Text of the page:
Tonight isn’t the night she’ll debut that music, but she’s going to sing, and that’s nerve-racking enough. After her speech and a moving ode to Benson—“She’s one of the people who helped me love myself when I needed it most”—Delevingne invites on stage guitarist Will Heard, a friend from London. As he tunes up, Delevingne bops around, flapping her arms like a gangly swan, cracking jokes: “It’s worth the wait...like my coming out!” They make one false start, then the pair launches into angelic harmony. Like most things she tries, Delevingne has a knack for this. She’s got pipes. And a willingness to put herself out there in this room full of strangers. Does she ever get intimidated? I asked back in L.A. “I think at this point,” Delevingne replied, “being intimidated is a waste of time.”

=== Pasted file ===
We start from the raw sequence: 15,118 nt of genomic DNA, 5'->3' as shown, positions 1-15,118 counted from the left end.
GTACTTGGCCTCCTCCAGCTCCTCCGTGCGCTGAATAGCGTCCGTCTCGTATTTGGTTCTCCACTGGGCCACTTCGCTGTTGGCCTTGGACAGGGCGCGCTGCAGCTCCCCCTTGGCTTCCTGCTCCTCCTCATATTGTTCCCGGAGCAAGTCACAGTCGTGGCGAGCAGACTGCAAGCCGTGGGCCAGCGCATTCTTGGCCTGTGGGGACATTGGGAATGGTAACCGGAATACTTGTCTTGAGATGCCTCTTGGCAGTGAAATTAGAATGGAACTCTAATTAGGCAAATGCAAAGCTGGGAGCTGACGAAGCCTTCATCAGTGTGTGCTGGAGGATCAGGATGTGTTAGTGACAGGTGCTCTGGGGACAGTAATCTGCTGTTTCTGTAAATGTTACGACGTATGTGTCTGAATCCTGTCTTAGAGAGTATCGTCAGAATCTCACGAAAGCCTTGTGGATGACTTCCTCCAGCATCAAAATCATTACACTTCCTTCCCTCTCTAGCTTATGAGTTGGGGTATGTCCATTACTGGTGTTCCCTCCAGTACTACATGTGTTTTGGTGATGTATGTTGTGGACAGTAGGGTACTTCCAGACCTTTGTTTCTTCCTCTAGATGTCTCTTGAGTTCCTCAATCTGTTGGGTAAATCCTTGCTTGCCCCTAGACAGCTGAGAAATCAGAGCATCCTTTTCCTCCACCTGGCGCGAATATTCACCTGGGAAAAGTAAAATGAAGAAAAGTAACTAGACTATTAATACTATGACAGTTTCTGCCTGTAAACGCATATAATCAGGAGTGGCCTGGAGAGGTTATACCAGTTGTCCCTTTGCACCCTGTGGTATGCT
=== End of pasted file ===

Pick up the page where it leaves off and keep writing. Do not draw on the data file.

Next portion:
This article originally appears in the September 2019 issue of Marie Claire.
Photographer: Thomas Whiteside / Fashion Editor: J. Errico / Hair: Mara Roszak at Starworks Artists / Makeup: Kate Synnott at The Wall Group / Manicure: Thuy Nguyen for Dior at Starworks Artists / Production: Joy Asbury Productions